Surgeon General calls for warning labels on social media platforms

U.S. Surgeon General Dr. Vivek Murthy announced Monday that he would push for a warning label on social media platforms to warn parents that using the platforms could harm teenagers' mental health.

Warning labels – like those that appear on tobacco and alcohol products – are one of the most powerful tools available to the nation's top health officials, but Dr. Murthy cannot require them unilaterally; the action requires congressional approval. No such legislation has yet been introduced in either house.

A warning label would send a powerful message to parents “that social media has not been proven safe,” Dr. Murthy wrote in an essay published Monday in the opinion section of the New York Times.

In his essay, he considered the effects of social media on children and adolescents to be a public health risk on par with road deaths or contaminated food.

“Why have we failed to respond to the harms of social media when they are no less urgent or widespread than those caused by unsafe cars, planes or food?” Dr. Murthy wrote. “These harms are not a failure of willpower and parenting; they are the consequence of releasing powerful technology without adequate security, transparency or accountability.”

Dr Murthy highlighted research which has shown that teenagers who spend more than three hours a day on social media are at significantly higher risk of mental health problems and that 46% of teenagers say social media makes them feel worse with one's body.

According to a Gallup poll of more than 1,500 teens released last fall, U.S. teens spend an average of 4.8 hours a day on social media platforms like YouTube, TikTok and Instagram.

In an interview last month, Dr Murthy said he had repeatedly heard from young people who “can't get off the platforms”, often finding that hours had passed when they had intended to simply check their feeds.

“Platforms are designed to maximize the time we all spend on them,” he said. “It's one thing to do that to an adult, but it's another thing to do that to a child, whose impulse control is still developing, whose brain is in a sensitive stage of development.”

Past warning labels have had significant effects on behavior. In 1965, after a historic report by the Surgeon General, Congress voted to require that all cigarette packages distributed in the United States carry a warning that use of the product “may be hazardous to your health.”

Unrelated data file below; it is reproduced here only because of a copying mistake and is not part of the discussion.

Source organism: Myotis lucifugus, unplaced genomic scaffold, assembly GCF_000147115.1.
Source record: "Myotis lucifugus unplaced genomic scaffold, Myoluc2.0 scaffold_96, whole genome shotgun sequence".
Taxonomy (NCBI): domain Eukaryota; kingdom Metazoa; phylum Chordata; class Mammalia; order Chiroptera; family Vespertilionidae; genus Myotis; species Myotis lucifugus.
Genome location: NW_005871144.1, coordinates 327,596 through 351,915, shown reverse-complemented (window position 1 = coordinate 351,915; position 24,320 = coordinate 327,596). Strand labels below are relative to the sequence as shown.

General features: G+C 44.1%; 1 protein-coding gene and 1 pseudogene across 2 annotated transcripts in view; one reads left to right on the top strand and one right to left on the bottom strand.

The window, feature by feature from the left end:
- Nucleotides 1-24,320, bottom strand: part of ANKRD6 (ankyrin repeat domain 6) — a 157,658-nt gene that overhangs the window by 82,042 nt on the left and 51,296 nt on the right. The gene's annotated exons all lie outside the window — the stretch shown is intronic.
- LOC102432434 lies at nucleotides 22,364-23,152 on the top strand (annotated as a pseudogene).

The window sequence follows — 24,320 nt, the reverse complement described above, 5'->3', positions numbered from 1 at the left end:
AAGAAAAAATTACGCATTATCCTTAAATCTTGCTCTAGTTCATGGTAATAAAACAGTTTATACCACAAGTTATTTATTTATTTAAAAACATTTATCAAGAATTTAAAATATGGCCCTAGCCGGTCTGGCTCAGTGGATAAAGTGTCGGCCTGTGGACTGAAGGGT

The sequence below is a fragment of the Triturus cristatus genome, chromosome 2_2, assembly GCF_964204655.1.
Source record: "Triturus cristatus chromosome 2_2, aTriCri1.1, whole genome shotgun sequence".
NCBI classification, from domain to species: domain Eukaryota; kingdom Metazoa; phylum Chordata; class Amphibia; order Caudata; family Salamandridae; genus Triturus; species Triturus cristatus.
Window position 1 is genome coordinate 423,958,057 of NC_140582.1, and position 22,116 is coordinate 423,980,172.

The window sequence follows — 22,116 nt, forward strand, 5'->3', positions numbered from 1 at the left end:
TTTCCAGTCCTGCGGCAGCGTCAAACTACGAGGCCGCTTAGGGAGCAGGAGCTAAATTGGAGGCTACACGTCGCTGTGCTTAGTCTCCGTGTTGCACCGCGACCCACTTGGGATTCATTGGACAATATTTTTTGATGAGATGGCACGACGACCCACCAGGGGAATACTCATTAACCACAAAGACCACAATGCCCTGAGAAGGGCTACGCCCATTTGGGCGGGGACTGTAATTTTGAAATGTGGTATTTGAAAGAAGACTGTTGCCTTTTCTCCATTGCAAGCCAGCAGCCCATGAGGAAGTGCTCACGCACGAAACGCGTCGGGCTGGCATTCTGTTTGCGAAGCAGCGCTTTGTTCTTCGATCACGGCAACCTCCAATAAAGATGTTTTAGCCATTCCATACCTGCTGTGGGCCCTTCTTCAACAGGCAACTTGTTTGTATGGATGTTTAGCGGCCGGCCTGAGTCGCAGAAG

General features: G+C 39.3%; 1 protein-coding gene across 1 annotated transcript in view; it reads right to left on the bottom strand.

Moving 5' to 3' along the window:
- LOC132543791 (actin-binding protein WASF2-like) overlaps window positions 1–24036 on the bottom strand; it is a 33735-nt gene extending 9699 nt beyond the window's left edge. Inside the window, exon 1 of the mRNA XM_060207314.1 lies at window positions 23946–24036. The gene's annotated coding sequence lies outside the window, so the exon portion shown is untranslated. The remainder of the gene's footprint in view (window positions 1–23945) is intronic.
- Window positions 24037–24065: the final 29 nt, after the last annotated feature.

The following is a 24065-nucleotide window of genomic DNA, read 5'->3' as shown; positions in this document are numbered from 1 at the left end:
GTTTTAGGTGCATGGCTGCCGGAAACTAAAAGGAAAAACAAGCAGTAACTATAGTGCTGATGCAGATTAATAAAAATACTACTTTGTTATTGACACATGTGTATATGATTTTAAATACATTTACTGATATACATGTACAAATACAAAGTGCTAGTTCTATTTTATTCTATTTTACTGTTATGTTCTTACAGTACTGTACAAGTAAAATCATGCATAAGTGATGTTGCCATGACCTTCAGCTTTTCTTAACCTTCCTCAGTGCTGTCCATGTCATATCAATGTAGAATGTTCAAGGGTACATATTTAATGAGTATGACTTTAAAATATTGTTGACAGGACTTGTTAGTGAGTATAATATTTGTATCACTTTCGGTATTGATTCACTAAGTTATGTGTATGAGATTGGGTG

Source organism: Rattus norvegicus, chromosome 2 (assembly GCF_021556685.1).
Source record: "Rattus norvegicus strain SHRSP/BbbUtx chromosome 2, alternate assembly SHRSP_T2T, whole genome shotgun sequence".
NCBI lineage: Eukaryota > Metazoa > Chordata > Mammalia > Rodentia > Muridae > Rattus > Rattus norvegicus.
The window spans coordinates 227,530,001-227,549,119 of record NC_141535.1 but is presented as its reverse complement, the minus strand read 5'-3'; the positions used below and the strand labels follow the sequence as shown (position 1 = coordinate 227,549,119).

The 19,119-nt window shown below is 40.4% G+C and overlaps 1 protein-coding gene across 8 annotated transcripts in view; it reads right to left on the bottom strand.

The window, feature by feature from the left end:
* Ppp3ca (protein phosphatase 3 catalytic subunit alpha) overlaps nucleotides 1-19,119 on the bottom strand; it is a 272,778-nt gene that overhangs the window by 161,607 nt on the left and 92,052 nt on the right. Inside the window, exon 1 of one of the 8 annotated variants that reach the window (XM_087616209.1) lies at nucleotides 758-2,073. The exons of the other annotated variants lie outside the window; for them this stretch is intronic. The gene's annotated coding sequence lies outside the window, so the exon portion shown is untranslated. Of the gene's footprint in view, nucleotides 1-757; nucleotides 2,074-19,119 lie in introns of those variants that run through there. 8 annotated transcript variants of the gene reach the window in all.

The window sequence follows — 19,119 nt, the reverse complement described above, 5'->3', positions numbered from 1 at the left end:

That was the beginning of a 50-year decline in smoking. When the warning labels appeared, about 42 percent of U.S. adults were daily cigarette smokers; by 2021, that share had fallen to 11.5%.

There is heated debate among researchers over whether social media is behind the child and adolescent mental health crisis. In his new book, “The Anxious Generation,” social psychologist Jonathan Haidt points to the release of Apple's iPhone in 2007 as a turning point, triggering a sharp increase in suicidal behavior and reports of hopelessness.

Other experts say that although the rise of social media has coincided with the decline of well-being, there is no evidence that one has caused the other, and instead point to factors such as economic hardship, social isolation, racism, school shootings and the opioid crisis. .

Dr. Murthy has long indicated that he considers social media a health risk. In May 2023 he issued a warning on the subject, warning that “there are ample indicators that social media may also pose a profound risk of harm to the mental health and well-being of children and adolescents”.

In that statement, Dr. Murthy acknowledged that the effects of social media on adolescent mental health were not fully understood. Research suggests that platforms offer both risks and benefits, providing community to young people who might otherwise feel marginalized.

However, he urged parents to immediately start setting limits on their children's social media use and keep mealtimes device-free.

With his call for a warning label, Dr. Murthy is further raising the tone of urgency.

“One of the most important lessons I learned in medical school was that in an emergency you don't have the luxury of waiting for perfect information,” he wrote. “You evaluate the available facts, use your best judgment and act quickly.”

Recalling the words of a tearful mother whose son had died by suicide after being bullied online, he compared the current moment to the landmark public health campaigns of the past.

“There is no seat belt for parents to clip on, no helmet to clip on, no guarantee that trusted experts have investigated and vouched for these platforms to be safe for children,” he wrote. “It's just parents and their kids, trying to figure it out on their own, versus some of the best product engineers and most well-resourced companies in the world.”

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